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In explaining poverty I prefer being a materialist. In getting this politico-socio-economic unit out of poverty I prefer not being overly deterministic (i.e. we can still make choices that are not necessarily constrained by the economic).
Here is Dani Rodrik, an author I have only read, not heard or seen, delivering a short presentation that attempts to answer this question. I am surprised at how unassuming the man is. And how humble.
In the end its simple. Get the economics and politics right. And culture? Ah. Its probably that sticky, gooey glue that is lodged in between.
1. Global income distribution
2. Decomposing global income inequalities to within - and between-countries components
3. Understanding why some countries produce so much more output per worker than others
"Would you rather be rich in a poor country or poor in a rich country?"
- Most of Rodrik's students would rather be rich in a poor country. But in actuality, the poor in a rich country are better off.
- World inequality has gone from almost exclusively a "within" country to mostly "an "across" country phenomena.
- What produces GDP per worker?
a) factor endowments - natural resources, people
b) "efficiency factor" - how these endowments are organised in a society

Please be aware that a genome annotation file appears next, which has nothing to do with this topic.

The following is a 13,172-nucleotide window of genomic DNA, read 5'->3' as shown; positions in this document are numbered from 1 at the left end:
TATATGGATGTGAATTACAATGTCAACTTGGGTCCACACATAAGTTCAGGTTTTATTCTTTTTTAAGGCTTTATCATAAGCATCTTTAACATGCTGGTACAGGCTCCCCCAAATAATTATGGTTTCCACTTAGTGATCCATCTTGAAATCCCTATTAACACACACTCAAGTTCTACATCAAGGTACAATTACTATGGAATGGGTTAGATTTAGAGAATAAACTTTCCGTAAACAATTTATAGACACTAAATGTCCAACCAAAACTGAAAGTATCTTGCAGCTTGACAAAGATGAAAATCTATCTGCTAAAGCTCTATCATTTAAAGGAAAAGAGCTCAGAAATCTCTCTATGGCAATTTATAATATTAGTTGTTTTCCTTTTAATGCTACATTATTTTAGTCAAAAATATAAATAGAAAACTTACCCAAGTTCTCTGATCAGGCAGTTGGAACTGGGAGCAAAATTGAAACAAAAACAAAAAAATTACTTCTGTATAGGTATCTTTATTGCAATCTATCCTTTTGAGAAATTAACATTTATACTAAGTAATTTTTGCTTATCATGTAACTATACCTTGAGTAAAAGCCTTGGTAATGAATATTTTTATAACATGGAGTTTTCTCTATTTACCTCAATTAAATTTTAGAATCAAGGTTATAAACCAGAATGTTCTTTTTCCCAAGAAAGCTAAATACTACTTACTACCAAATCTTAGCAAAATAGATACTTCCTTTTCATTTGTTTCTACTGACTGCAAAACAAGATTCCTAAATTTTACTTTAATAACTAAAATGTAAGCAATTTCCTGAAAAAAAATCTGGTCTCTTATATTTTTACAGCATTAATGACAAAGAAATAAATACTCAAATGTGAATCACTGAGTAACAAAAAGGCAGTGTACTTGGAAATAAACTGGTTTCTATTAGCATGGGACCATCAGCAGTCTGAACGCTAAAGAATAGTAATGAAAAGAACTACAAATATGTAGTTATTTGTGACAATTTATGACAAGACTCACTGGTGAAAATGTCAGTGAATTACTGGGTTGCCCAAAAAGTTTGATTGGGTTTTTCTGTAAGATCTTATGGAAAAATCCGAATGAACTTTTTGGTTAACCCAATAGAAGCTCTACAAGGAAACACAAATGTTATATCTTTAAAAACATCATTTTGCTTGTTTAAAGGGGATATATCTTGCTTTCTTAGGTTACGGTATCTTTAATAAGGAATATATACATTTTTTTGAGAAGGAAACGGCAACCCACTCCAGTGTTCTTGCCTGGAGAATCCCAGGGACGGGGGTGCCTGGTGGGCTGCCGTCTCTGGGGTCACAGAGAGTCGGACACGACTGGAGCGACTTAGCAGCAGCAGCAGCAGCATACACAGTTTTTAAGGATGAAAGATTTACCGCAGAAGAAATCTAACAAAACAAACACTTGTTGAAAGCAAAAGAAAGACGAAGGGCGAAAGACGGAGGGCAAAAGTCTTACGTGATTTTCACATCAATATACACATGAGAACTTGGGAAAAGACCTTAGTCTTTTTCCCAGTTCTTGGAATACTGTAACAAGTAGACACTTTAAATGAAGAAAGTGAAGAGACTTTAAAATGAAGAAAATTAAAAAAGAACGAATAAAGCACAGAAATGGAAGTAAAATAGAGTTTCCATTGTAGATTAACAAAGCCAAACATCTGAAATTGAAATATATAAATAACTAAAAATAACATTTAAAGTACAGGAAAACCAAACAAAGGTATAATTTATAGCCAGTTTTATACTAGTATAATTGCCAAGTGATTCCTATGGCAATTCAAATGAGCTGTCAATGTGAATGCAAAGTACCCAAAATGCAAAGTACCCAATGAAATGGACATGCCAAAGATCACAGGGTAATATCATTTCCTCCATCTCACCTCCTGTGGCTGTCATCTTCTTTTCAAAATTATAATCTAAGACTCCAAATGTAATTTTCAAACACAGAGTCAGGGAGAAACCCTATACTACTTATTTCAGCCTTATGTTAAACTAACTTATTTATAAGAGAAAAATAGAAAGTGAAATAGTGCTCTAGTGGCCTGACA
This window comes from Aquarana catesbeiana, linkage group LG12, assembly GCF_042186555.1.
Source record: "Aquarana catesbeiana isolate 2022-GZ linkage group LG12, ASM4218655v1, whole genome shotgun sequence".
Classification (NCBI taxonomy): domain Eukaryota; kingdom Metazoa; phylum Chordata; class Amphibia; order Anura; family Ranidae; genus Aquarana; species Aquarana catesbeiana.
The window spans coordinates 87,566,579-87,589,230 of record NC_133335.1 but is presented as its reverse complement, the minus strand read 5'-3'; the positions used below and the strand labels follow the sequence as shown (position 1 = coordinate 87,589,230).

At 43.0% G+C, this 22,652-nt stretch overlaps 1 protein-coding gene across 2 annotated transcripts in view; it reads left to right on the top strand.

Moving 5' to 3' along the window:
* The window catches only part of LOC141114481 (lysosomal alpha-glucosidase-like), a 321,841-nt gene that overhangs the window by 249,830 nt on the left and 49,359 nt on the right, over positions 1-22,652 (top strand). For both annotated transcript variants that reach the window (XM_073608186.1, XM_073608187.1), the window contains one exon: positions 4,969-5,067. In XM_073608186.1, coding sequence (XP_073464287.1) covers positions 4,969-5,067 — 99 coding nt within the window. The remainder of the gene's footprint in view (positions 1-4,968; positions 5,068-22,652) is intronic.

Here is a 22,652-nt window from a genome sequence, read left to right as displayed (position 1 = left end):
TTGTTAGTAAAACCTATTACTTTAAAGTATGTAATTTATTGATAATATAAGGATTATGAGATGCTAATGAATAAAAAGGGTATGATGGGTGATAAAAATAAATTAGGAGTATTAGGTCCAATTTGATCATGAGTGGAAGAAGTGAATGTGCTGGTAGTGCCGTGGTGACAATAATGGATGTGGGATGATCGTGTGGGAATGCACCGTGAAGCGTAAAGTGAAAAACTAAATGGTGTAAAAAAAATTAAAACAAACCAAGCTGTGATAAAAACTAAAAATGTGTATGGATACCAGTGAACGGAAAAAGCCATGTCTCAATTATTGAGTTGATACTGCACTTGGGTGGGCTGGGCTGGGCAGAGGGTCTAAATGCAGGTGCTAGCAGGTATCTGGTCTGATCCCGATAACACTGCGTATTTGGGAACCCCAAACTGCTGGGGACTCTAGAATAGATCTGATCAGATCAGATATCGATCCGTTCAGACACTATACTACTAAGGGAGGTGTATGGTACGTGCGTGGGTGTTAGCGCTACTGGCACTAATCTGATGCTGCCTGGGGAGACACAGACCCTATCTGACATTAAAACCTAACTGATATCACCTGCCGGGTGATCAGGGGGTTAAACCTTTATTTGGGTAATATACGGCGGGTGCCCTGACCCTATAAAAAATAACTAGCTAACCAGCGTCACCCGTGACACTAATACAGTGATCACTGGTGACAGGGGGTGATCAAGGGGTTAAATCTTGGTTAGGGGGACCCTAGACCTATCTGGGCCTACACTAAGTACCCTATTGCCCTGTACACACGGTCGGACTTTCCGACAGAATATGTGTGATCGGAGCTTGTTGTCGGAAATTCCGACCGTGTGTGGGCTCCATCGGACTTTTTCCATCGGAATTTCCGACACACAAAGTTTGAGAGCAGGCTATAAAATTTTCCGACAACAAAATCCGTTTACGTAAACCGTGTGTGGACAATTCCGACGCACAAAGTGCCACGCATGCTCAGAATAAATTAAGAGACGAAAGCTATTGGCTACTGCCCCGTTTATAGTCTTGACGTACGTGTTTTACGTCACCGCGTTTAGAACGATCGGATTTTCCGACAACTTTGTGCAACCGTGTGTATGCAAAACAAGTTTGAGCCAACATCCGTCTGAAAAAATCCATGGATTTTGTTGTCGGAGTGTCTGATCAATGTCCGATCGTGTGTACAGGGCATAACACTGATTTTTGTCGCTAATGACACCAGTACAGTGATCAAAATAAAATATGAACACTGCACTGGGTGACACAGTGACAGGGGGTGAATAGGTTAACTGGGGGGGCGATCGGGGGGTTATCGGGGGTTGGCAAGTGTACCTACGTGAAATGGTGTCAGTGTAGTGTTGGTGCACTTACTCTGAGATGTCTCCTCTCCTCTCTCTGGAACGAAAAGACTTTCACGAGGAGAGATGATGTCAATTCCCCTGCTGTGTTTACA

a+b = total factor productivity
What accounts for the differences across countries? Factor endowments or Efficiency?
Illustration: Turkey vs. US factor productivity. Turkish factor productivity is only 1/3 of US. Why?
- Economic Dualism in Turkey: a modern industrial sector (high productivity) and a traditional agricultural sector (low productivity)
What are the social and structural bottlenecks that keep the two sectors from closing the gap in productivity?
a) Poor institutional environment - government effectiveness, political stability, over-all, regulatory mechanisms, "rule of law" (i.e. predictable, consistent) (the organisation of society)
b) Macroeconomic instability and overvalued currency - an overvalued currency tends to lower labour productivity. An environment with a competitive (i.e. low) currency value tends to move labour and capital to the more productive parts of the economy.
c) "Innovation" doesn't necessarily mean heavy investments in R&D. Innovation in a middle income country is success in removing the impediments to the structural transformation of the country.
What needs to be done is to organise society in a such a way that maximises wealth production per person - this is the economic part. How to do this 'organisation' is fundamentally political and bounded by our culture.
Oh. And I will take Rodrik's explanation over Jose's any day.